Breaking Down Environmental Responsibility
In honor of Earth Day, the Mission Society is featuring a series of conversations and tools to help educators and parents promote an understanding of the environment with young people. In this piece, we discuss the impact of individuals, the government, and big corporations on the environment, and how we can all work together to be good stewards for our planet.
When it comes to discussing responsibility around positively impacting the environment and addressing climate change, it can often seem like the weight of the work falls on the shoulders of individuals. Whether we focus on recycling or keeping our shared outdoor spaces clean, much of the emphasis is put on the small acts that we can do each day to make a difference. While we want all of our students to know how much power they have to influence the future of our climate, we also want to assure them that they aren’t alone in this pursuit.
The truth is that being a good steward requires far more than just our individual input. This Earth Day, we wanted to take a closer look at the ecosystem of caring for our environment. Below, we are breaking it down into three simple categories: individual, corporate, and government responsibility.
Individual responsibility means talking about the little things we can do every day to make a difference, like turning off lights when leaving a room, recycling, reducing plastic use, and conserving water. When we spoke with local Pre-k teacher Millie Ansah, she shared that, to her, individual impact doesn’t mean you’re alone.
“It’s important to highlight their community. Make it a joint effort– whether it’s two friends, the whole block, or the whole town. We can all be responsible for making our air cleaner and our world better. Small actions, when we work together, can add up to big changes for the environment!”
Corporate responsibility involves talking about how companies and businesses can also do their part to reduce their impact on the earth. Businesses have the opportunity to prioritize sustainability. They can be conscious of the resources they use, focus on environment-friendly packaging, put practices in place that reduce air pollution, and more. Consumers can also make informed choices when purchasing products, ensuring that we engage with businesses that are making an effort to be more conscious of their environmental footprint.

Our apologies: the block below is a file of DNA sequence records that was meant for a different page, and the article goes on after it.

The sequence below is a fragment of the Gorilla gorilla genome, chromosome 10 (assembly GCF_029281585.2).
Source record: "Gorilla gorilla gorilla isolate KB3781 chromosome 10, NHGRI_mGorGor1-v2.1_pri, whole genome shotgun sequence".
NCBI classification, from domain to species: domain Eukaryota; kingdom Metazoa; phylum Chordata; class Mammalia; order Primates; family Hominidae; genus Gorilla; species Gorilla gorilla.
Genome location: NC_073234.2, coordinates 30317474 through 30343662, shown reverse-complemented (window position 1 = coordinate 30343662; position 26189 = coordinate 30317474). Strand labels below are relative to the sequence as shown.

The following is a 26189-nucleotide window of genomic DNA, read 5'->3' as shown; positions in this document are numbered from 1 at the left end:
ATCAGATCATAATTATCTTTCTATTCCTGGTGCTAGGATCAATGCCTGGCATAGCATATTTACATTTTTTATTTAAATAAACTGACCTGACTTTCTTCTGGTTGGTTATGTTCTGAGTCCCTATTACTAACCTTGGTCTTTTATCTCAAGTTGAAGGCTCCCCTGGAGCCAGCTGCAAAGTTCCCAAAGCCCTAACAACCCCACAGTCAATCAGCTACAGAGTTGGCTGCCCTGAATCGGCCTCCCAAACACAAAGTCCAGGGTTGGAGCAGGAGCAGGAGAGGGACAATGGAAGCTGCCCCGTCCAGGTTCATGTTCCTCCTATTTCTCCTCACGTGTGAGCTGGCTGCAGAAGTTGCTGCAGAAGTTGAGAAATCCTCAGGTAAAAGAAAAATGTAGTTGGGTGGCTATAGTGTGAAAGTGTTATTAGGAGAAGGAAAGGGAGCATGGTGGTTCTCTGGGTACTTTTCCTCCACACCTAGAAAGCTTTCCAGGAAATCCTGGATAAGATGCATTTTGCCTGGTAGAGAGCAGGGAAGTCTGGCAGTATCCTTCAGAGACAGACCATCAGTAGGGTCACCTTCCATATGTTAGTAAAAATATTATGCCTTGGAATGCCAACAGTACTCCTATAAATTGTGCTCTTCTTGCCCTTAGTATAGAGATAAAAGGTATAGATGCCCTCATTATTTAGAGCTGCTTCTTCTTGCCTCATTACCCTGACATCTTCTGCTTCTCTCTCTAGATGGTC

Government responsibility includes local, state, and federal entities, from your community district to the presidential office. They have a responsibility to create policies and regulations that protect the environment and reduce greenhouse gas emissions. We can participate in community initiatives, use our right to vote for candidates who care about the climate crisis, and advocate for policies that prioritize sustainability. For Millie, truly understanding how we care for the earth also includes confronting the ways in which these entities can fall short.
"The government can make mistakes. It’s important to talk to young children about the consequences of these events - like what’s happening with the water crisis in Mississippi or what happened with the big oil spill in 2010 - and address how these entities are responsible and what resources they have to fix their mistakes. It's important to develop an understanding of the bigger systems at play, and where they should be held accountable."
At the Mission Society, we will continue to demonstrate all of the ways we can participate in environmental stewardship, whether that's through volunteering for community service projects, pursuing a career in environmental science, or pushing for change at the policy level. We want to prepare our students to care for our planet - as individuals, community members, policymakers, or even corporate leaders. But our hope is that we can also ensure that students know the weight of the world is not solely on their shoulders. We have to work together, alongside the government and corporate entities in our countries, to create a bright and happy future for our planet.
Thank you to Millie for taking the time to speak with us and guide us on how to message these concepts to young people. To learn more about how to teach children about the environment or to find some fun eco-friendly, educational activities you can do with kids, check out our blog or follow us on Instagram, and Facebook.